Although proper hydration is important for your overall health, it's not clear whether drinking extra water affects skin hydration in healthy people.
Skin is made up of three layers — the outer layer (epidermis), the underlying skin (dermis) and the subcutaneous tissue. If the outermost layer of the epidermis doesn't contain enough water, skin will lose elasticity and feel rough. Despite this connection, however, there's a lack of research showing that drinking extra water has any impact on skin hydration or appearance.
If you're looking to maintain hydrated skin, there are steps you can take:
- Avoid exposure to dry air.
- Avoid prolonged contact with hot or chlorinated water.
- Use a gentle cleanser instead of soap.
- Avoid using skin care products that contain alcohol.
- Moisturize immediately after a bath, shower or washing your hands and regularly throughout the day.
- Use a humidifier.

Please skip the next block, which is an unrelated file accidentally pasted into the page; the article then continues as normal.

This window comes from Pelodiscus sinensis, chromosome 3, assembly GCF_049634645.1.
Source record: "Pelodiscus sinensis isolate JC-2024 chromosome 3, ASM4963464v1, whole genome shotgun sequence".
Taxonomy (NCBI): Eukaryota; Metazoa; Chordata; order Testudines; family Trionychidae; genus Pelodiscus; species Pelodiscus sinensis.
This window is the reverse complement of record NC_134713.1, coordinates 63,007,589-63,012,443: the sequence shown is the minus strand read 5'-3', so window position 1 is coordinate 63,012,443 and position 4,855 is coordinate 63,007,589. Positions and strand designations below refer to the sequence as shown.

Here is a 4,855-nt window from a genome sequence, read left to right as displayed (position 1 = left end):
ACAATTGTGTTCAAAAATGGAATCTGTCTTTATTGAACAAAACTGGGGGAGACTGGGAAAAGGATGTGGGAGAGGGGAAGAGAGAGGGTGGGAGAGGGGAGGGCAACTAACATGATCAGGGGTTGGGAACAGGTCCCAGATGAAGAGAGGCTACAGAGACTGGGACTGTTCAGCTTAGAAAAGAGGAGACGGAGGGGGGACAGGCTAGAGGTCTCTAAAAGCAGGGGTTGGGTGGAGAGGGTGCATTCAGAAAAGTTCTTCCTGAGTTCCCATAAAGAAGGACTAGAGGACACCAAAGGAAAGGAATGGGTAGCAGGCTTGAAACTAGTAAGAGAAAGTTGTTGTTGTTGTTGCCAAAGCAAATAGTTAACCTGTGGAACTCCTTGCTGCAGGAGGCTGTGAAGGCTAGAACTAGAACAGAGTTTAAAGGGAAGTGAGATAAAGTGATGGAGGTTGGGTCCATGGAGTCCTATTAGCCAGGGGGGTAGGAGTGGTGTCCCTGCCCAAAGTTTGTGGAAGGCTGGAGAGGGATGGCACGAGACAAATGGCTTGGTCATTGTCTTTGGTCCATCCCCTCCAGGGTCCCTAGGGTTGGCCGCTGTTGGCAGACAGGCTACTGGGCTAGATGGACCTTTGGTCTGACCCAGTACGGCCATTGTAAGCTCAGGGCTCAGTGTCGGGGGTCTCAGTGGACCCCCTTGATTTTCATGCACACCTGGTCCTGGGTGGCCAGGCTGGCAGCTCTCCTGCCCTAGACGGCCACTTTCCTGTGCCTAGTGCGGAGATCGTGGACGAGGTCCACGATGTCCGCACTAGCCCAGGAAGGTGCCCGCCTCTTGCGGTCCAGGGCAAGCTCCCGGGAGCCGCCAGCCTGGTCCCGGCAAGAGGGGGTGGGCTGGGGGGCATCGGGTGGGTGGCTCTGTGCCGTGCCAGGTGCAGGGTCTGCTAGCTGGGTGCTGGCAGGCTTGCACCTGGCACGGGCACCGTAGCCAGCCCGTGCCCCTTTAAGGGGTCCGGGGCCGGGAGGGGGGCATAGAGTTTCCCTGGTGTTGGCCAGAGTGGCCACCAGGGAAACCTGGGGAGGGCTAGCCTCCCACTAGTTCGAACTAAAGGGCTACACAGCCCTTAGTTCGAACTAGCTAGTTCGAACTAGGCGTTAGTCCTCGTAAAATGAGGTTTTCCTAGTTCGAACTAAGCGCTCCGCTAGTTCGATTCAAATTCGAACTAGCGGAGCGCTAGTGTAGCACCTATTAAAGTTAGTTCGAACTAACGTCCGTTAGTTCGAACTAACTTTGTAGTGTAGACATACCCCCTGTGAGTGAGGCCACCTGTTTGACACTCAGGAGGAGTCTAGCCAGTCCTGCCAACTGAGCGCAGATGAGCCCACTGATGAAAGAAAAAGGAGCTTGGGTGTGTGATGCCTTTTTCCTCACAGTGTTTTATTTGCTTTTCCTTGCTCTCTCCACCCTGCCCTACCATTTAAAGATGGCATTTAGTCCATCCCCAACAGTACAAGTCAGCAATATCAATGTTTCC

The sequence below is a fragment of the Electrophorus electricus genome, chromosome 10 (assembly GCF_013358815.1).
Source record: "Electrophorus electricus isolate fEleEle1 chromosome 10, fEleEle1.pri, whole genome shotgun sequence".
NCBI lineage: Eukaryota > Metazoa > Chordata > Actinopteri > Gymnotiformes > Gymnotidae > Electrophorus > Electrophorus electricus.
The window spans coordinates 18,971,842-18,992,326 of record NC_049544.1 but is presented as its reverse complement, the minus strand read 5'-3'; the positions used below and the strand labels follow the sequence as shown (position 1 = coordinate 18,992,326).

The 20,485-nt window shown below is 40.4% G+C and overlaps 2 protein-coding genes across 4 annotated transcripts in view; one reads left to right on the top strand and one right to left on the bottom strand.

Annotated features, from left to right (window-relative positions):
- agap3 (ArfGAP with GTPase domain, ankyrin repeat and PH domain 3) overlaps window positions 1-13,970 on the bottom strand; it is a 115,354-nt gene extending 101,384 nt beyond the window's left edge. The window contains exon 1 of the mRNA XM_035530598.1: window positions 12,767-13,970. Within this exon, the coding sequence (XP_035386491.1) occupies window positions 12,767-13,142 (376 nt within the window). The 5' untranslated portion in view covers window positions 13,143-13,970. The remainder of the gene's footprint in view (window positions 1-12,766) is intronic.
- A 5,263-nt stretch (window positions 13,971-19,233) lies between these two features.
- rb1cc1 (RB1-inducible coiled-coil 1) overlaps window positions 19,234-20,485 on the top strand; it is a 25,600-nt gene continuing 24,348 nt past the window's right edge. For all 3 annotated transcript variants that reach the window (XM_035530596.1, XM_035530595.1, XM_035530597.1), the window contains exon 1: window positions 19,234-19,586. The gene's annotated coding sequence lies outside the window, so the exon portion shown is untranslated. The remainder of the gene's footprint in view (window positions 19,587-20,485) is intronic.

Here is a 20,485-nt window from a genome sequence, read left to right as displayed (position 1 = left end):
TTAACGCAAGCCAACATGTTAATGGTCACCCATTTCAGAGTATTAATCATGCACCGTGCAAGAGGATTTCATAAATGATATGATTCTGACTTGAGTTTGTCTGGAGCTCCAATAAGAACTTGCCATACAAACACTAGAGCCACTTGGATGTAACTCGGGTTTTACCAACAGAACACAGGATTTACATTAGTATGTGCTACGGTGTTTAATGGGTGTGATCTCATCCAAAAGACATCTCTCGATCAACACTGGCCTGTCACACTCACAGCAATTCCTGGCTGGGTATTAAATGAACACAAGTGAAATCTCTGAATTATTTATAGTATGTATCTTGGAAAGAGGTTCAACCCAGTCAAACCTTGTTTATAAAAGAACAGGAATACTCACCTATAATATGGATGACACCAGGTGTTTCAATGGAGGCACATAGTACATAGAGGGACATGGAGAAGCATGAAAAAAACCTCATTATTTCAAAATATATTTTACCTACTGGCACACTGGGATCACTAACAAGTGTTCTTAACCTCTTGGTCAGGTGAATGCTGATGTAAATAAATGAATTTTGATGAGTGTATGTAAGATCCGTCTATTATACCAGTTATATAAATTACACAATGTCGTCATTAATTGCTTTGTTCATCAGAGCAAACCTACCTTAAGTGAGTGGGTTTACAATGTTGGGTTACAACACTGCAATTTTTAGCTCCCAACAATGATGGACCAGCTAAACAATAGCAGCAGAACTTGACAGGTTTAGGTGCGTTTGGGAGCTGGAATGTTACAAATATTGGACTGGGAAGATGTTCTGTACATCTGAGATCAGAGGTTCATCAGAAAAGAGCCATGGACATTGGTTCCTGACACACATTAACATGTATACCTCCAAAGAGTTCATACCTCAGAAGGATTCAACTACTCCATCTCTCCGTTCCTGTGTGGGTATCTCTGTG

- Wear a scarf and gloves when going out in cold weather.
If you're concerned about dry skin, contact your health care provider or a dermatologist.
Nov. 07, 2015
- Popkin BM, et al. Water, hydration and health. Nutrition Reviews. 2010;68:439.
- Wolf R, et al. Nutrition and water: Drinking eight glasses of water a day ensures proper skin hydration-myth or reality? Clinics in Dermatology. 2010;28:380.
- Yuregir H, et al. Food for the skin. Nutrition Bulletin. 2009;34:383.
- Negoianu D, et al. Just add water. Journal of the American Society of Nephrology. 2008;19:1041.
- Dermatologists' top tips for relieving dry skin. American Academy of Dermatology. https://www.aad.org/dermatology-a-to-z/health-and-beauty/general-skin-care/dry-skin-tips. Accessed Oct. 21, 2015.
- Dry skin relief. American Academy of Dermatology. https://www.aad.org/dermatology-a-to-z/health-and-beauty/general-skin-care/dry-skin-tips/dry-skin-relief. Accessed Oct. 21, 2015.
- Dry skin. American Academy of Dermatology. https://www.aad.org/dermatology-a-to-z/diseases-and-treatments/a---d/dry-skin. Accessed Oct. 21, 2015.